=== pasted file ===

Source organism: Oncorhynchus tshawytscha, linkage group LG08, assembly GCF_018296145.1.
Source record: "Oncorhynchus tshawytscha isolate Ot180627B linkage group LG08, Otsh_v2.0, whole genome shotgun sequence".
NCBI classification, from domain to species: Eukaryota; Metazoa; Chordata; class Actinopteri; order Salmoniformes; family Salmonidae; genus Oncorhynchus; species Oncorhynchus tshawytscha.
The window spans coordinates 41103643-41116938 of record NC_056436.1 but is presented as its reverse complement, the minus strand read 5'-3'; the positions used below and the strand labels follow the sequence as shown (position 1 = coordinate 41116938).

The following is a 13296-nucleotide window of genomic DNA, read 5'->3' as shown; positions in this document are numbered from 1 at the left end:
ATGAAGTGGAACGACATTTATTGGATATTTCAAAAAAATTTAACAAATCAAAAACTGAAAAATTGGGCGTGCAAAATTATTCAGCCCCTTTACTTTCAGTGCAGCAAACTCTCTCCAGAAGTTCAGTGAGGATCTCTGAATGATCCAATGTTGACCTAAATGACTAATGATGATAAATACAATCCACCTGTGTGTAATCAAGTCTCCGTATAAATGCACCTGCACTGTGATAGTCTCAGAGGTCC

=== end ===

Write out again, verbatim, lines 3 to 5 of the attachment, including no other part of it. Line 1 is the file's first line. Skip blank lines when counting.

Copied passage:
NCBI classification, from domain to species: Eukaryota; Metazoa; Chordata; class Actinopteri; order Salmoniformes; family Salmonidae; genus Oncorhynchus; species Oncorhynchus tshawytscha.
The window spans coordinates 41103643-41116938 of record NC_056436.1 but is presented as its reverse complement, the minus strand read 5'-3'; the positions used below and the strand labels follow the sequence as shown (position 1 = coordinate 41116938).

The following is a 13296-nucleotide window of genomic DNA, read 5'->3' as shown; positions in this document are numbered from 1 at the left end: